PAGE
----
How many of you look at a pattern, select the perfect (or not so perfect) fabric and think –
“I’ll look like I’m a 10 in this?”
“I’ll make this and when I wear it I’ll be 3″ taller.”
“In this dress my neck will look like a swan’s.”
“I’ll be 10 years younger in this little number.”
Is it only me who has these fantastical images of my alter-self in home-made clothes?
One of the challenges of dressmaking is selecting the right fabric for the right design. I’m almost convinced that those high prices that Valentino and Gucci and the like charge are worth it because of the perfect fabric choice with the perfect dress. Read on……..
In my most recent project I saw my alter-ego back on Madison Avenue with martini and cigarette in hand, wiggling my way across a busy office floor. It is of course Vogue’s 1121, Badgley Mischka: fitted dress with lots and lots of panels and respectable but you really want to see down there! neckline. I’d lengthen it too to below knee – in keeping with my personal style and 1960 professional decorum. Perfect wiggle dress.
I noticed that JuliaBobbin is running a Mad Men lookalike challenge and thought to add this dress. While Joan has not worn a frock (1960s lingo) that closely resembles this design, I thought that I’d play the Mad Men inspired card.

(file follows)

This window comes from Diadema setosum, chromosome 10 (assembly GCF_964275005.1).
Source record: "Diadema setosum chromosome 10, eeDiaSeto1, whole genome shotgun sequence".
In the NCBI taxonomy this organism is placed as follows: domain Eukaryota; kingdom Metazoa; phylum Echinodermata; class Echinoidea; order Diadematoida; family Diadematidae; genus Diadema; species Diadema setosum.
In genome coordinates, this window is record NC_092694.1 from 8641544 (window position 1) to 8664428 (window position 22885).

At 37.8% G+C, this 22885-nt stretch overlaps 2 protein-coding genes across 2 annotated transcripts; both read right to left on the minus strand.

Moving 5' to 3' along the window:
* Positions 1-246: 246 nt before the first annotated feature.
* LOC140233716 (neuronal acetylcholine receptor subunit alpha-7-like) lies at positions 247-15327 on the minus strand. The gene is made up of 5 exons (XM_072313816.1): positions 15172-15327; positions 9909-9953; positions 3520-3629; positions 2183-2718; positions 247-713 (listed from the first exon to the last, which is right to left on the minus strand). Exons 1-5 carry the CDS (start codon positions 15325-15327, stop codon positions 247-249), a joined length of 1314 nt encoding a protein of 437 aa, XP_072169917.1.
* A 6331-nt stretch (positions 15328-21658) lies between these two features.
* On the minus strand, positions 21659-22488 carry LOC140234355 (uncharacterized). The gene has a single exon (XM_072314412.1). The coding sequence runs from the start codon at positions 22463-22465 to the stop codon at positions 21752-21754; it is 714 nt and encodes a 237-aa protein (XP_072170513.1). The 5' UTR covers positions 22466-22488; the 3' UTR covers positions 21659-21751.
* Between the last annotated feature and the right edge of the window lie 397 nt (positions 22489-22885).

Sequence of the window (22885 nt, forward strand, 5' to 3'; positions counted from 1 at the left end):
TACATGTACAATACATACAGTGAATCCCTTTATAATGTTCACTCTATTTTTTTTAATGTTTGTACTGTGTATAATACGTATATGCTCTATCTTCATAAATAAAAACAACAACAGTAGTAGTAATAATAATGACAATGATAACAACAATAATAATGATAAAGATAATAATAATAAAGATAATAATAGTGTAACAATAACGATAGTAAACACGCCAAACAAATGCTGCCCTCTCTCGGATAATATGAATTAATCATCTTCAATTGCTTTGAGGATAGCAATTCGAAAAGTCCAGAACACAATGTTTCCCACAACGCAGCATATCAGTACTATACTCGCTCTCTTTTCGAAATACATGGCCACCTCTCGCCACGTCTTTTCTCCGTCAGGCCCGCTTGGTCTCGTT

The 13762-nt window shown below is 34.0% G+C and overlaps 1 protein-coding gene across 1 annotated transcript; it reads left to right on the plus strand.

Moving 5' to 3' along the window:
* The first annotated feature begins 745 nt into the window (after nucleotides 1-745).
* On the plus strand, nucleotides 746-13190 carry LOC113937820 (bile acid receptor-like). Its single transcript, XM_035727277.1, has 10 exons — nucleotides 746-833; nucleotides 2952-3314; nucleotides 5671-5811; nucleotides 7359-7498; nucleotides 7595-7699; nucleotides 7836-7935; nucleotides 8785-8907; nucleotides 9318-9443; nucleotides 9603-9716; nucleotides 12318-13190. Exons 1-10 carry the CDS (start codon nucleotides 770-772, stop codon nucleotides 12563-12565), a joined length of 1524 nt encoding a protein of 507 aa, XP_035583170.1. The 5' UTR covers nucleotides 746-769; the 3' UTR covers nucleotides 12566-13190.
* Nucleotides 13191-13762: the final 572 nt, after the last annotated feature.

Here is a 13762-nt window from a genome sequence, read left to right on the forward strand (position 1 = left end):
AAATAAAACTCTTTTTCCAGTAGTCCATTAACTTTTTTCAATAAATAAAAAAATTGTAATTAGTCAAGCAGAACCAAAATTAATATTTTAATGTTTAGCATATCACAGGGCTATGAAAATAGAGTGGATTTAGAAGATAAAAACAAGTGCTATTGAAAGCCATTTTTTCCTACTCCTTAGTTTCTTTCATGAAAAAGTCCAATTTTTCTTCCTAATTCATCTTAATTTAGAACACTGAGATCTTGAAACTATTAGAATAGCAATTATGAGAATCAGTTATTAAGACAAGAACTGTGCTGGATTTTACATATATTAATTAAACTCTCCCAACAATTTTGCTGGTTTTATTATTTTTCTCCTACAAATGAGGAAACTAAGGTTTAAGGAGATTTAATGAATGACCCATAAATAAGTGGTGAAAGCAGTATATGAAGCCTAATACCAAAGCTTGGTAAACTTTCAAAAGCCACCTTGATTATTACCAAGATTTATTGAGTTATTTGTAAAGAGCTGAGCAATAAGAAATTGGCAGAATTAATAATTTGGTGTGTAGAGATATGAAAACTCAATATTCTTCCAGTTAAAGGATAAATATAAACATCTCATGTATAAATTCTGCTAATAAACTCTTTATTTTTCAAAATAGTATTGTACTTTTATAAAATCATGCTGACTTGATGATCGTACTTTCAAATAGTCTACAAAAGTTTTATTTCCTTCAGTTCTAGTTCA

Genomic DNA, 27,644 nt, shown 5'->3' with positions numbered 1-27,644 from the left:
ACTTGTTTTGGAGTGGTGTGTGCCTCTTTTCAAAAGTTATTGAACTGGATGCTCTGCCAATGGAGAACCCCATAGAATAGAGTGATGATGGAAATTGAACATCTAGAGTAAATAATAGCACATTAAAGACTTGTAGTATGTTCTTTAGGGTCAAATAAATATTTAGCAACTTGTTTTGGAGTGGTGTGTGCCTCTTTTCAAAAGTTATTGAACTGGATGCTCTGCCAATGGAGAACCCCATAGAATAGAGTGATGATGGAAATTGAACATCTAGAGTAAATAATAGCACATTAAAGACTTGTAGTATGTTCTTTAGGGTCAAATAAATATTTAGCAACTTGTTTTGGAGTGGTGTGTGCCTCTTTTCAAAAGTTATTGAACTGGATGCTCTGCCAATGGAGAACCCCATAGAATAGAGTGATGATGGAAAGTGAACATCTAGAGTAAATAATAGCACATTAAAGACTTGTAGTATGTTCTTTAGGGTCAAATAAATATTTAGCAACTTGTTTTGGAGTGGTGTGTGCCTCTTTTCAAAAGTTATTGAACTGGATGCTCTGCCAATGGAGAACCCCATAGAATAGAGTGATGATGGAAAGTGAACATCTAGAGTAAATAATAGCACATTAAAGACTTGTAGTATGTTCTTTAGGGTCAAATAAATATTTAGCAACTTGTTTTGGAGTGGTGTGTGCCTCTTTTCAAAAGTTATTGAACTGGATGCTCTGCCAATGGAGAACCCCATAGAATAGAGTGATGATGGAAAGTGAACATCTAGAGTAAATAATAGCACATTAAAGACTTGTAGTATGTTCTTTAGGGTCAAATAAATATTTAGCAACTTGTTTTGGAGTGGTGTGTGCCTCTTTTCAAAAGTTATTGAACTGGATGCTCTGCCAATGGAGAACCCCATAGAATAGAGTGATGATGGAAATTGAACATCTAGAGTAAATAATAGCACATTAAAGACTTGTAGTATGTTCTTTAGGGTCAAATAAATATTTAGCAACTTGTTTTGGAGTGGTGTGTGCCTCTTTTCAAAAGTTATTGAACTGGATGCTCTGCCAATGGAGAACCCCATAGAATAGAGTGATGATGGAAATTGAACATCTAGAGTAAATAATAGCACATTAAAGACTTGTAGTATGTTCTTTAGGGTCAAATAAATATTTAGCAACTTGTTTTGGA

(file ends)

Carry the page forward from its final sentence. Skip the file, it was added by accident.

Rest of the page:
I really wanted to make this in a black and white hounds tooth finely woven crepe wool but none was forthcoming so played it safe and went the old favourite of a navy wool crepe – v. expensive but beautiful fabric. Presses like a dream and frays like a nightmare.
Those of you reading this who never had to wear school uniform may not appreciate the trauma of this revelation.
While in perfect keeping of the 1960s it was NOT what I had in mind. All I need is my son’s white school shirt underneath this to look like like the second from right with her legs crossed. I want to look 10 years younger, not 10 years old!
Then I remembered St. Trinian’s!
Back in the days when the world was black and white I was reared on Ealing comedies and the wayward school girls were one of my favourites. As a non-compliant uniform wearer – me and my little gang used to tie our ties with giant or tiny knots depending on our mood; roll our knee socks down to our ankles; fold our shirt cuffs out over the jumper sleeves; shorten skirts to well above the 5″ above knee rule – anything to make our uniform unique to us. But those girls of St. Trinians knew how to do it for real.
The St. Trinian’s sixth form were the best – almost, but not quite, unconscious sex appeal in a gym slip.